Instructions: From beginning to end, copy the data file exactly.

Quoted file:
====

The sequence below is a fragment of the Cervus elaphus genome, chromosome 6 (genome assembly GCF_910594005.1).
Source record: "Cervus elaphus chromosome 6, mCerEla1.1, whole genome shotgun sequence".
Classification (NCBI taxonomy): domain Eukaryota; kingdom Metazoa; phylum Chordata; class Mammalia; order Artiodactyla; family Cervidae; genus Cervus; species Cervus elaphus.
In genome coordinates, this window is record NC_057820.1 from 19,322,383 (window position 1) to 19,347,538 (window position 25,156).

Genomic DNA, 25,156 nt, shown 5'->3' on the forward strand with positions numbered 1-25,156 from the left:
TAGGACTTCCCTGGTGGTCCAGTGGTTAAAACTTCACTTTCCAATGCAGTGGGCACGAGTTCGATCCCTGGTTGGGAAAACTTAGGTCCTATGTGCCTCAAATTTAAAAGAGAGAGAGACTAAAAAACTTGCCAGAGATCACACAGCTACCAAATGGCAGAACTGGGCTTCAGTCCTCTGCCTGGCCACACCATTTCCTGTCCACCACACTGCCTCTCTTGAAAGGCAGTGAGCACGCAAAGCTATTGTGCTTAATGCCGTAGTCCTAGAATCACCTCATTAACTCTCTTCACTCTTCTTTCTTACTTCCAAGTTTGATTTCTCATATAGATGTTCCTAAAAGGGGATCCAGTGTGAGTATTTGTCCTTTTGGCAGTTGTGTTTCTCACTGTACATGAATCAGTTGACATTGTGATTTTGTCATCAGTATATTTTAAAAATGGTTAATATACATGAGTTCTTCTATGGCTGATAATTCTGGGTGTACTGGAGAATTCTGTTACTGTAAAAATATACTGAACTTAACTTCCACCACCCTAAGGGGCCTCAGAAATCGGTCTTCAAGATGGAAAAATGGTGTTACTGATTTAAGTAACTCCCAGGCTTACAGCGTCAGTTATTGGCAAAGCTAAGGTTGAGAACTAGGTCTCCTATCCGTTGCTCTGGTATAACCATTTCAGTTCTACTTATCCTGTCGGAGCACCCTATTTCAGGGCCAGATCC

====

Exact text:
The sequence below is a fragment of the Cervus elaphus genome, chromosome 6 (genome assembly GCF_910594005.1).
Source record: "Cervus elaphus chromosome 6, mCerEla1.1, whole genome shotgun sequence".
Classification (NCBI taxonomy): domain Eukaryota; kingdom Metazoa; phylum Chordata; class Mammalia; order Artiodactyla; family Cervidae; genus Cervus; species Cervus elaphus.
In genome coordinates, this window is record NC_057820.1 from 19,322,383 (window position 1) to 19,347,538 (window position 25,156).

Genomic DNA, 25,156 nt, shown 5'->3' on the forward strand with positions numbered 1-25,156 from the left:
TAGGACTTCCCTGGTGGTCCAGTGGTTAAAACTTCACTTTCCAATGCAGTGGGCACGAGTTCGATCCCTGGTTGGGAAAACTTAGGTCCTATGTGCCTCAAATTTAAAAGAGAGAGAGACTAAAAAACTTGCCAGAGATCACACAGCTACCAAATGGCAGAACTGGGCTTCAGTCCTCTGCCTGGCCACACCATTTCCTGTCCACCACACTGCCTCTCTTGAAAGGCAGTGAGCACGCAAAGCTATTGTGCTTAATGCCGTAGTCCTAGAATCACCTCATTAACTCTCTTCACTCTTCTTTCTTACTTCCAAGTTTGATTTCTCATATAGATGTTCCTAAAAGGGGATCCAGTGTGAGTATTTGTCCTTTTGGCAGTTGTGTTTCTCACTGTACATGAATCAGTTGACATTGTGATTTTGTCATCAGTATATTTTAAAAATGGTTAATATACATGAGTTCTTCTATGGCTGATAATTCTGGGTGTACTGGAGAATTCTGTTACTGTAAAAATATACTGAACTTAACTTCCACCACCCTAAGGGGCCTCAGAAATCGGTCTTCAAGATGGAAAAATGGTGTTACTGATTTAAGTAACTCCCAGGCTTACAGCGTCAGTTATTGGCAAAGCTAAGGTTGAGAACTAGGTCTCCTATCCGTTGCTCTGGTATAACCATTTCAGTTCTACTTATCCTGTCGGAGCACCCTATTTCAGGGCCAGATCC